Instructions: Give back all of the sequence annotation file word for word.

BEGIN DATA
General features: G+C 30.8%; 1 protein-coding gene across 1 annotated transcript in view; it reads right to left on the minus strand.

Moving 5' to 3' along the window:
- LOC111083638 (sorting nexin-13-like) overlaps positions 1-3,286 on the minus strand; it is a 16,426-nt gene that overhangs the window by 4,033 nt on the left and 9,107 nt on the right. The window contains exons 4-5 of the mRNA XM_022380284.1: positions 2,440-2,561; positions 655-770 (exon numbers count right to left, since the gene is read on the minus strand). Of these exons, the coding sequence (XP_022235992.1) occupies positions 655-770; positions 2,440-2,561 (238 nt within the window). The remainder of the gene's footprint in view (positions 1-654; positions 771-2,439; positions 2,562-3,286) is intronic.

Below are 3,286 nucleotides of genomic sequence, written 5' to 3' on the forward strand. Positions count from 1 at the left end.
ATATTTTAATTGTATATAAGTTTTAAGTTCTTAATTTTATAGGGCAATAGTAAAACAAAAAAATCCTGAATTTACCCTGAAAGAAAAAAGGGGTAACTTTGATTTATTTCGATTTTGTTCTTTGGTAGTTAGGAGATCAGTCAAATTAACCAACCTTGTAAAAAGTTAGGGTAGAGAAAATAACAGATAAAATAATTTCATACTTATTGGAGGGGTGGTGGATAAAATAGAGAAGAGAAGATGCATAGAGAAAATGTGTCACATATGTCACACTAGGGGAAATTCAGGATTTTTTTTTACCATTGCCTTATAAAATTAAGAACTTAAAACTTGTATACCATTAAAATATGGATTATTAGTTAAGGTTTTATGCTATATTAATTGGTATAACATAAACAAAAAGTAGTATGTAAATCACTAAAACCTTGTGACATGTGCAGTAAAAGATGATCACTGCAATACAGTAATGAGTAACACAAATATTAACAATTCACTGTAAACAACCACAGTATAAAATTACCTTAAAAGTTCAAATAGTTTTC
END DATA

General features: G+C 30.8%; 1 protein-coding gene across 1 annotated transcript in view; it reads right to left on the minus strand.

Moving 5' to 3' along the window:
- LOC111083638 (sorting nexin-13-like) overlaps positions 1-3,286 on the minus strand; it is a 16,426-nt gene that overhangs the window by 4,033 nt on the left and 9,107 nt on the right. The window contains exons 4-5 of the mRNA XM_022380284.1: positions 2,440-2,561; positions 655-770 (exon numbers count right to left, since the gene is read on the minus strand). Of these exons, the coding sequence (XP_022235992.1) occupies positions 655-770; positions 2,440-2,561 (238 nt within the window). The remainder of the gene's footprint in view (positions 1-654; positions 771-2,439; positions 2,562-3,286) is intronic.

Below are 3,286 nucleotides of genomic sequence, written 5' to 3' on the forward strand. Positions count from 1 at the left end.
ATATTTTAATTGTATATAAGTTTTAAGTTCTTAATTTTATAGGGCAATAGTAAAACAAAAAAATCCTGAATTTACCCTGAAAGAAAAAAGGGGTAACTTTGATTTATTTCGATTTTGTTCTTTGGTAGTTAGGAGATCAGTCAAATTAACCAACCTTGTAAAAAGTTAGGGTAGAGAAAATAACAGATAAAATAATTTCATACTTATTGGAGGGGTGGTGGATAAAATAGAGAAGAGAAGATGCATAGAGAAAATGTGTCACATATGTCACACTAGGGGAAATTCAGGATTTTTTTTTACCATTGCCTTATAAAATTAAGAACTTAAAACTTGTATACCATTAAAATATGGATTATTAGTTAAGGTTTTATGCTATATTAATTGGTATAACATAAACAAAAAGTAGTATGTAAATCACTAAAACCTTGTGACATGTGCAGTAAAAGATGATCACTGCAATACAGTAATGAGTAACACAAATATTAACAATTCACTGTAAACAACCACAGTATAAAATTACCTTAAAAGTTCAAATAGTTTTC